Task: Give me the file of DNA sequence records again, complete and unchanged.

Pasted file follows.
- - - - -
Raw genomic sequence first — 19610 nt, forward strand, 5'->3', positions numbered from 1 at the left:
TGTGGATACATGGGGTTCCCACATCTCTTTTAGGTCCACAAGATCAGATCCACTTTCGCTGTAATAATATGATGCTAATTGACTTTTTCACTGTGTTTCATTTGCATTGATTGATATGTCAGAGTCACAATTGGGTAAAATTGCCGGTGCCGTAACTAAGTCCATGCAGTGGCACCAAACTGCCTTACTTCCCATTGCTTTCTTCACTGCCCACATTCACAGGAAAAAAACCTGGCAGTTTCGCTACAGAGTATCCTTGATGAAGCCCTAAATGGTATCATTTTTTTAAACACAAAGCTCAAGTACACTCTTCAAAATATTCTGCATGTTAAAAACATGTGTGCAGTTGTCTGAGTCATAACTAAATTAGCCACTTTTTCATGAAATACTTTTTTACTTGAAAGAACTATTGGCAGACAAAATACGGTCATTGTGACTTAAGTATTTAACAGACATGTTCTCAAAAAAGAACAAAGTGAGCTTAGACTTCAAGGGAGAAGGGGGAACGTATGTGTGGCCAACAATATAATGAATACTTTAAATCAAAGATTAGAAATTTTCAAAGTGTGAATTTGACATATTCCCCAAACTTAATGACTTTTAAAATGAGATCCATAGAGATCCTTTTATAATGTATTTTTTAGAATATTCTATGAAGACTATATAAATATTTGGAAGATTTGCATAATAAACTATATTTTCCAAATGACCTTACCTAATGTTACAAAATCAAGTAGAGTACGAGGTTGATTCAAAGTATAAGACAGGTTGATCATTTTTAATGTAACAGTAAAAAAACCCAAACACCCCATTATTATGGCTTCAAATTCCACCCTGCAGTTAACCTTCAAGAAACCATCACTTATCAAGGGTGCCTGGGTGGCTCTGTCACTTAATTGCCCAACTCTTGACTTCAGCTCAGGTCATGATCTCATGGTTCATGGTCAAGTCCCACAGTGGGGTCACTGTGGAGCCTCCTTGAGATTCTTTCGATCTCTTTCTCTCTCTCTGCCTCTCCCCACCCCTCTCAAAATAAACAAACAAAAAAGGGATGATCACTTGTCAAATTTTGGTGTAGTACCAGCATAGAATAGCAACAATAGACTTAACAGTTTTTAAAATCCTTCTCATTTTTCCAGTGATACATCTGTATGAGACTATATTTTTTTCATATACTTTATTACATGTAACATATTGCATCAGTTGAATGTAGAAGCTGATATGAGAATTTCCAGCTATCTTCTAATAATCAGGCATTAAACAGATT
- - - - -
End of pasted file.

Raw genomic sequence first — 19610 nt, forward strand, 5'->3', positions numbered from 1 at the left:
TGTGGATACATGGGGTTCCCACATCTCTTTTAGGTCCACAAGATCAGATCCACTTTCGCTGTAATAATATGATGCTAATTGACTTTTTCACTGTGTTTCATTTGCATTGATTGATATGTCAGAGTCACAATTGGGTAAAATTGCCGGTGCCGTAACTAAGTCCATGCAGTGGCACCAAACTGCCTTACTTCCCATTGCTTTCTTCACTGCCCACATTCACAGGAAAAAAACCTGGCAGTTTCGCTACAGAGTATCCTTGATGAAGCCCTAAATGGTATCATTTTTTTAAACACAAAGCTCAAGTACACTCTTCAAAATATTCTGCATGTTAAAAACATGTGTGCAGTTGTCTGAGTCATAACTAAATTAGCCACTTTTTCATGAAATACTTTTTTACTTGAAAGAACTATTGGCAGACAAAATACGGTCATTGTGACTTAAGTATTTAACAGACATGTTCTCAAAAAAGAACAAAGTGAGCTTAGACTTCAAGGGAGAAGGGGGAACGTATGTGTGGCCAACAATATAATGAATACTTTAAATCAAAGATTAGAAATTTTCAAAGTGTGAATTTGACATATTCCCCAAACTTAATGACTTTTAAAATGAGATCCATAGAGATCCTTTTATAATGTATTTTTTAGAATATTCTATGAAGACTATATAAATATTTGGAAGATTTGCATAATAAACTATATTTTCCAAATGACCTTACCTAATGTTACAAAATCAAGTAGAGTACGAGGTTGATTCAAAGTATAAGACAGGTTGATCATTTTTAATGTAACAGTAAAAAAACCCAAACACCCCATTATTATGGCTTCAAATTCCACCCTGCAGTTAACCTTCAAGAAACCATCACTTATCAAGGGTGCCTGGGTGGCTCTGTCACTTAATTGCCCAACTCTTGACTTCAGCTCAGGTCATGATCTCATGGTTCATGGTCAAGTCCCACAGTGGGGTCACTGTGGAGCCTCCTTGAGATTCTTTCGATCTCTTTCTCTCTCTCTGCCTCTCCCCACCCCTCTCAAAATAAACAAACAAAAAAGGGATGATCACTTGTCAAATTTTGGTGTAGTACCAGCATAGAATAGCAACAATAGACTTAACAGTTTTTAAAATCCTTCTCATTTTTCCAGTGATACATCTGTATGAGACTATATTTTTTTCATATACTTTATTACATGTAACATATTGCATCAGTTGAATGTAGAAGCTGATATGAGAATTTCCAGCTATCTTCTAATAATCAGGCATTAAACAGATT